Who are you when you teach? When asked this question, most of us immediately respond by describing our teaching approaches. We might say “I’m more of a facilitator now.” Or we might respond with something like “I am a learner-centered teacher” or “I’m more of a lab teacher than lecturer.” But consider this question in another way: What “teaching presence” or persona underlies what you do as a teacher?
Most of us find our ways to teaching identities without really knowing where we’ve arrived or how we’ve gotten there. We may initially “try on” a teaching persona by adopting characteristics we have seen in other teachers. But a teaching persona constructed by imitation masks who we are. The learning environment is better served when we start with our own identities and purposefully choose to draw on what will serve students learning in that environment. We can easily forget that our teaching persona is a “presence” in a course. We teach our content and our students, but we do both with our teaching persona as a conduit.
The Aim: From the one-of-a-kind combination of human characteristics that is our larger personal identity, we construct a teaching persona that defines how we see ourselves as teachers and how we expect to be seen by students. The aim is to choose the features of our teaching persona so that on the whole it invites and enables as many learners as possible. To accomplish this, our teaching persona needs to ring true to our larger personal identity. Not all teachers accomplish this goal—they create a teaching persona comprised of traits they think ought to be characteristics of good teachers and end up trying to become someone they are not. False identities are difficult to maintain and, in most cases, easy to detect.
The Choices: Constructing a teaching persona is challenging, and takes place over time and across experiences. As both accumulate and as the contexts of our teaching change, we make different choices, and so our teaching persona evolves. Deciding which parts of “who I am” belong in the classroom raises challenging questions. What are the consequences of my natural use of sarcasm in communicating encouragement or discouragement of learners? If a characteristic or trait doesn’t contribute to the learning environment, we need to ask what role it is filling. What consequences (intended or unintended) could result? Some of what could become part of a teacher’s identity (like my overexuberant enthusiasm for my content) can better contribute to the learning environment with a few modifications. In my case, I learned that my exuberance was actually sucking air out of the room and proved to be intimidating rather than encouraging for a number of my students. The question then is about making good choices—putting together a teaching persona that enables the teacher to thrive, students to learn, and the content to be communicated effectively.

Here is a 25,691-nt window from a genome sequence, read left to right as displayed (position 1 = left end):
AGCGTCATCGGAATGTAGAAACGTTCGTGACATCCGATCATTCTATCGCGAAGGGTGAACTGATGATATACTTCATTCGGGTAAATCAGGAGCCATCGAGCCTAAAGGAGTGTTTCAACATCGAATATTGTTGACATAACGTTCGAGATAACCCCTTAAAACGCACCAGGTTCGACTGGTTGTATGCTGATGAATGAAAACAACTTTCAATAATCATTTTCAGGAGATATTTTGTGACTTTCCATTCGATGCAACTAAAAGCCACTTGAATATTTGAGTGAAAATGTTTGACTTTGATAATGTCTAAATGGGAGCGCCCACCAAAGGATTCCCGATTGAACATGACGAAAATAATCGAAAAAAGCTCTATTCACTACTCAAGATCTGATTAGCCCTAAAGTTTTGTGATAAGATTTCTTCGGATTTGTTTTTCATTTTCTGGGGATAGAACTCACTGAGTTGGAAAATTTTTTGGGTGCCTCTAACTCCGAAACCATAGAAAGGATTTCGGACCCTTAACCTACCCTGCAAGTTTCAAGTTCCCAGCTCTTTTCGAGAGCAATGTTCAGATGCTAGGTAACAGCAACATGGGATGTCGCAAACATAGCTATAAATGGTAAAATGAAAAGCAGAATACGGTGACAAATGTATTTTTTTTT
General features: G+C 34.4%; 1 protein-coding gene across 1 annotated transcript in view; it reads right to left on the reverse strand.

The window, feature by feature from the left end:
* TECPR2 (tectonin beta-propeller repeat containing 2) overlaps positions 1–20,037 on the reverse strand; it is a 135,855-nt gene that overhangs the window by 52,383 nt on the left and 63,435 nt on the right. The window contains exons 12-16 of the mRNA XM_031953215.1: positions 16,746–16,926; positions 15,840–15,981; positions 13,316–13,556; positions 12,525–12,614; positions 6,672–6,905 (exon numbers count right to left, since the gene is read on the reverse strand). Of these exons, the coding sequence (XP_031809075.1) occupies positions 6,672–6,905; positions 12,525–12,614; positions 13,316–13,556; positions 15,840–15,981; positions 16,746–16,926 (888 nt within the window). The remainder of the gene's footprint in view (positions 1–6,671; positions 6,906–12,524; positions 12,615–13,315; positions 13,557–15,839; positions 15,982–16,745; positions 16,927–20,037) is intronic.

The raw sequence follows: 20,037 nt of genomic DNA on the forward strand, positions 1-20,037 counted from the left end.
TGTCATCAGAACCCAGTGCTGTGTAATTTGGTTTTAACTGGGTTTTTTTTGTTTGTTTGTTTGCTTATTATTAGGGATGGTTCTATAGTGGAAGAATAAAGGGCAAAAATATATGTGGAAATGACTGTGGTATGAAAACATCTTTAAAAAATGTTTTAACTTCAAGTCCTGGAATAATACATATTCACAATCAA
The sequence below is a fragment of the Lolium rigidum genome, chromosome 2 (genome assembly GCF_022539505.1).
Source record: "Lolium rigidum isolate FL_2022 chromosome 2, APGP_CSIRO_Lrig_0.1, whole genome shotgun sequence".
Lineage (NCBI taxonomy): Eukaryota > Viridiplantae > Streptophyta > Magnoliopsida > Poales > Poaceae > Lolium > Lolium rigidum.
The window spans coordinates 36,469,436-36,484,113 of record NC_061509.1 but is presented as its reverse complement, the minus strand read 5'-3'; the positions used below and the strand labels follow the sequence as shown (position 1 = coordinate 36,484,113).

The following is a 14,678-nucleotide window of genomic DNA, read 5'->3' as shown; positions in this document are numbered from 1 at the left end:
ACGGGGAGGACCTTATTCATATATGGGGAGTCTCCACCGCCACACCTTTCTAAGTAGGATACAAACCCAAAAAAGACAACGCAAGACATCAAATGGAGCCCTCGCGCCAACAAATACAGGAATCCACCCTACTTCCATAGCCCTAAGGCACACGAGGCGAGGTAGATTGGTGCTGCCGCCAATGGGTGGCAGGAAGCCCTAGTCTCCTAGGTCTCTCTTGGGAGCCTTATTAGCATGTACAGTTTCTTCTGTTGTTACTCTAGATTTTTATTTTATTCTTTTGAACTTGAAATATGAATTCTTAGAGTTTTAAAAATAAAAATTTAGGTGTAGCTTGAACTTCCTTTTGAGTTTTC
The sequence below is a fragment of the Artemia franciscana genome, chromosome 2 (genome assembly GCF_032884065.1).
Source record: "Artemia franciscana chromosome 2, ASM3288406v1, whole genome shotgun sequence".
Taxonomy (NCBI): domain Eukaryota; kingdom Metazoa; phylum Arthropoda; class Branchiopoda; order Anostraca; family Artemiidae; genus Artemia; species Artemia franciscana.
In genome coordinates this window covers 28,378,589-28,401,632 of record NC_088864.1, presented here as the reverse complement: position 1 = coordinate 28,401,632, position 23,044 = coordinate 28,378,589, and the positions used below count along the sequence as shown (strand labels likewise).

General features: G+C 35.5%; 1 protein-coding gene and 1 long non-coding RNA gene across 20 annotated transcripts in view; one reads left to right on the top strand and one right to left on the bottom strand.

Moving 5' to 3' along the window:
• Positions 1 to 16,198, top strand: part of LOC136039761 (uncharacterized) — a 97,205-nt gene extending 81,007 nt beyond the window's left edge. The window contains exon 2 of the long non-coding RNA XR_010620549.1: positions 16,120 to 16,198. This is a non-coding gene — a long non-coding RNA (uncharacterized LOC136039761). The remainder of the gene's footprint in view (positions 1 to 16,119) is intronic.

Some Examples: Let’s say humor is an important part of who you are. You can make people laugh, and you enjoy doing so. Why not bring that humor into the classroom? Research has shown that although humor doesn’t cause learning, it creates conditions that are conducive to it. Humor helps students relax and see learning through something other than an onerous lens. But, of course, not all kinds of humor are appropriate in classrooms. Jokes that might get a great reaction out of friends and family in informal settings can be heard very differently by a class of students with varied backgrounds and histories.
Perhaps you are a very nurturing person—someone who willingly reaches out to support and help others. Teachers who care do indeed help students to learn. But can you thrive? Can you sustain a teaching career if you extend yourself too often and too far and to too many students?
Maybe you’re an open person—someone who is very comfortable talking about who you are, what you believe, your values, what you’ve experienced, and what you think about current issues. Being open with students allows them to connect with you as a person. You come across as a real human being—someone who shops for groceries, struggles with ideas, and occasionally gets things wrong. Can you be too open with students? There are details of your personal life, problems you’re having with the institution, and past experiences that involved destructive behavior that you may be comfortable sharing, but do they augment or impede the environment for learning?
For many teachers, the teaching persona develops more by happenstance than design. How we define ourselves as teachers can help us thrive, and to become a conduit for connecting learners and content. Who we are when we teach can, for some students, convey messages more enduring than the content we teach.
A Starting Place for Discussion: What is a characteristic you have that those who know you well would recognize as being integral to the “real” you? Is that trait present in your teaching persona? If so, in what way? If not, why not?